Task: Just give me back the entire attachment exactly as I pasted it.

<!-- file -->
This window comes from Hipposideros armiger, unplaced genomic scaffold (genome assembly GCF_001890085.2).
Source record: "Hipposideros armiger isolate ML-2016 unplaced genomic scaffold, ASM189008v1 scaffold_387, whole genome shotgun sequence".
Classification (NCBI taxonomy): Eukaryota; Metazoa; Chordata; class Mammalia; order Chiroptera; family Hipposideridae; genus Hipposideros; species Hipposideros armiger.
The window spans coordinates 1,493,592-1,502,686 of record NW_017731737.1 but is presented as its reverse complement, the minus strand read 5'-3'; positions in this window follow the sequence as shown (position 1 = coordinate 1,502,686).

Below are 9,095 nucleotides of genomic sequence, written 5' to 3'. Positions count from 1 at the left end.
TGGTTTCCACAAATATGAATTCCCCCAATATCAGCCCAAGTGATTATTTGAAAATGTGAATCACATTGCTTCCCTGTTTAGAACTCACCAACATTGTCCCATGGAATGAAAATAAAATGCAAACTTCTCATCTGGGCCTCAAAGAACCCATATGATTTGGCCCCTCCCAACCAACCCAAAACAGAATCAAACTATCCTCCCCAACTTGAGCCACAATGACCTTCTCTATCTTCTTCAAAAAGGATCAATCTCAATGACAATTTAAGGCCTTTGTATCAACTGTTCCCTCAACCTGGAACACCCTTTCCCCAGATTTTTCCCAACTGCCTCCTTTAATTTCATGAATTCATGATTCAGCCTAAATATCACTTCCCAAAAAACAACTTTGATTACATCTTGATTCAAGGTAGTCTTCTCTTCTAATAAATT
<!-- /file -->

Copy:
This window comes from Hipposideros armiger, unplaced genomic scaffold (genome assembly GCF_001890085.2).
Source record: "Hipposideros armiger isolate ML-2016 unplaced genomic scaffold, ASM189008v1 scaffold_387, whole genome shotgun sequence".
Classification (NCBI taxonomy): Eukaryota; Metazoa; Chordata; class Mammalia; order Chiroptera; family Hipposideridae; genus Hipposideros; species Hipposideros armiger.
The window spans coordinates 1,493,592-1,502,686 of record NW_017731737.1 but is presented as its reverse complement, the minus strand read 5'-3'; positions in this window follow the sequence as shown (position 1 = coordinate 1,502,686).

Below are 9,095 nucleotides of genomic sequence, written 5' to 3'. Positions count from 1 at the left end.
TGGTTTCCACAAATATGAATTCCCCCAATATCAGCCCAAGTGATTATTTGAAAATGTGAATCACATTGCTTCCCTGTTTAGAACTCACCAACATTGTCCCATGGAATGAAAATAAAATGCAAACTTCTCATCTGGGCCTCAAAGAACCCATATGATTTGGCCCCTCCCAACCAACCCAAAACAGAATCAAACTATCCTCCCCAACTTGAGCCACAATGACCTTCTCTATCTTCTTCAAAAAGGATCAATCTCAATGACAATTTAAGGCCTTTGTATCAACTGTTCCCTCAACCTGGAACACCCTTTCCCCAGATTTTTCCCAACTGCCTCCTTTAATTTCATGAATTCATGATTCAGCCTAAATATCACTTCCCAAAAAACAACTTTGATTACATCTTGATTCAAGGTAGTCTTCTCTTCTAATAAATT